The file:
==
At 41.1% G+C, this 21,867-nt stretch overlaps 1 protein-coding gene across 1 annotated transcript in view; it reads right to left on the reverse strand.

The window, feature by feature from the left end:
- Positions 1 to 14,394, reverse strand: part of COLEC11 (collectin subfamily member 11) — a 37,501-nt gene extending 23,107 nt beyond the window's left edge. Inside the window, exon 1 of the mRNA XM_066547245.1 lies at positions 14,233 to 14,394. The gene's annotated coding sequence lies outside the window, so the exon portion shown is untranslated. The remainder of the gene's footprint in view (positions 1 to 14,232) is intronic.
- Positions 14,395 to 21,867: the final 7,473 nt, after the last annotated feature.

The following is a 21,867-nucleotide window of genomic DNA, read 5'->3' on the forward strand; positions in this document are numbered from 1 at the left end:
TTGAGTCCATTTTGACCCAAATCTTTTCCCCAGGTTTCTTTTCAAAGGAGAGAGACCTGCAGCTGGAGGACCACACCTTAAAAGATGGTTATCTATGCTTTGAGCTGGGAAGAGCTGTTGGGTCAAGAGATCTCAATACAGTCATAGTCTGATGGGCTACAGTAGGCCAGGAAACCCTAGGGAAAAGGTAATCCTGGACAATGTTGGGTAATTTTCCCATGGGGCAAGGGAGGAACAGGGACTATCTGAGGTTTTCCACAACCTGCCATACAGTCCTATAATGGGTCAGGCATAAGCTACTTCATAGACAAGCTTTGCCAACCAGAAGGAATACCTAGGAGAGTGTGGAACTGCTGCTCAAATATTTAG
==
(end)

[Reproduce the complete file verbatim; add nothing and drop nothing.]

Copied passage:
At 41.1% G+C, this 21,867-nt stretch overlaps 1 protein-coding gene across 1 annotated transcript in view; it reads right to left on the reverse strand.

The window, feature by feature from the left end:
- Positions 1 to 14,394, reverse strand: part of COLEC11 (collectin subfamily member 11) — a 37,501-nt gene extending 23,107 nt beyond the window's left edge. Inside the window, exon 1 of the mRNA XM_066547245.1 lies at positions 14,233 to 14,394. The gene's annotated coding sequence lies outside the window, so the exon portion shown is untranslated. The remainder of the gene's footprint in view (positions 1 to 14,232) is intronic.
- Positions 14,395 to 21,867: the final 7,473 nt, after the last annotated feature.

The following is a 21,867-nucleotide window of genomic DNA, read 5'->3' on the forward strand; positions in this document are numbered from 1 at the left end:
TTGAGTCCATTTTGACCCAAATCTTTTCCCCAGGTTTCTTTTCAAAGGAGAGAGACCTGCAGCTGGAGGACCACACCTTAAAAGATGGTTATCTATGCTTTGAGCTGGGAAGAGCTGTTGGGTCAAGAGATCTCAATACAGTCATAGTCTGATGGGCTACAGTAGGCCAGGAAACCCTAGGGAAAAGGTAATCCTGGACAATGTTGGGTAATTTTCCCATGGGGCAAGGGAGGAACAGGGACTATCTGAGGTTTTCCACAACCTGCCATACAGTCCTATAATGGGTCAGGCATAAGCTACTTCATAGACAAGCTTTGCCAACCAGAAGGAATACCTAGGAGAGTGTGGAACTGCTGCTCAAATATTTAG